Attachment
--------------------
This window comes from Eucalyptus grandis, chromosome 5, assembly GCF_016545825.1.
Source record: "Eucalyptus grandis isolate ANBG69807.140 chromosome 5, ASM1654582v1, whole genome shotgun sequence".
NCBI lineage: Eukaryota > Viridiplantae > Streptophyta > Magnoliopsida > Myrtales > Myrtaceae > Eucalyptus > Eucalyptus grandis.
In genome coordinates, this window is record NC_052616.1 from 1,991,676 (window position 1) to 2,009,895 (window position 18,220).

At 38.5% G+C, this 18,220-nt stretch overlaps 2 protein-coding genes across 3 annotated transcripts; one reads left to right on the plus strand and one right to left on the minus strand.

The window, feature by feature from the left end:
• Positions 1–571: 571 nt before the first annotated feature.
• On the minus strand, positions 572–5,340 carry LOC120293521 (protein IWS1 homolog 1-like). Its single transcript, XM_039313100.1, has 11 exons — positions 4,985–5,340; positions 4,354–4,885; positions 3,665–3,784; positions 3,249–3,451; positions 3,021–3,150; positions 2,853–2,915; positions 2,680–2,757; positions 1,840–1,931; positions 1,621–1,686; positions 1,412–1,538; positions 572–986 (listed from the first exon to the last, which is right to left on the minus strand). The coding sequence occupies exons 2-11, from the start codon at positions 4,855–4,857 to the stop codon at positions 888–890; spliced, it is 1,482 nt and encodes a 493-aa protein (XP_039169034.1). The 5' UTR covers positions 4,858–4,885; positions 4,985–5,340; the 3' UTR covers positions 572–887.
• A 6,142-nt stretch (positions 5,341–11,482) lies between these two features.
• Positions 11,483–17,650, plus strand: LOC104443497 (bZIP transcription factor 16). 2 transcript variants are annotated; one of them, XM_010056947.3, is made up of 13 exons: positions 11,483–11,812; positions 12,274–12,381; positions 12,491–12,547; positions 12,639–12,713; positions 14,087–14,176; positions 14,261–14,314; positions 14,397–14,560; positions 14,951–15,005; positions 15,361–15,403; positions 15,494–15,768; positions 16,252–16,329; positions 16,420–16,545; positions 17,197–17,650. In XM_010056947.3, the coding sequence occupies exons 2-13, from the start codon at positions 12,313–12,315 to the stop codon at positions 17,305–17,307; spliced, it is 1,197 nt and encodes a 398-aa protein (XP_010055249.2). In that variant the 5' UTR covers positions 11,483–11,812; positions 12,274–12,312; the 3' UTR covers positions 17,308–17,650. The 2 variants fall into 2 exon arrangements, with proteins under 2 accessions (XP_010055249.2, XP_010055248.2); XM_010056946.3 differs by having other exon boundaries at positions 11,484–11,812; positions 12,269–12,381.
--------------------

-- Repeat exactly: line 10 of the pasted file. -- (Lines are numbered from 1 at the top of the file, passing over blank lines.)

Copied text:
• Positions 11,483–17,650, plus strand: LOC104443497 (bZIP transcription factor 16). 2 transcript variants are annotated; one of them, XM_010056947.3, is made up of 13 exons: positions 11,483–11,812; positions 12,274–12,381; positions 12,491–12,547; positions 12,639–12,713; positions 14,087–14,176; positions 14,261–14,314; positions 14,397–14,560; positions 14,951–15,005; positions 15,361–15,403; positions 15,494–15,768; positions 16,252–16,329; positions 16,420–16,545; positions 17,197–17,650. In XM_010056947.3, the coding sequence occupies exons 2-13, from the start codon at positions 12,313–12,315 to the stop codon at positions 17,305–17,307; spliced, it is 1,197 nt and encodes a 398-aa protein (XP_010055249.2). In that variant the 5' UTR covers positions 11,483–11,812; positions 12,274–12,312; the 3' UTR covers positions 17,308–17,650. The 2 variants fall into 2 exon arrangements, with proteins under 2 accessions (XP_010055249.2, XP_010055248.2); XM_010056946.3 differs by having other exon boundaries at positions 11,484–11,812; positions 12,269–12,381.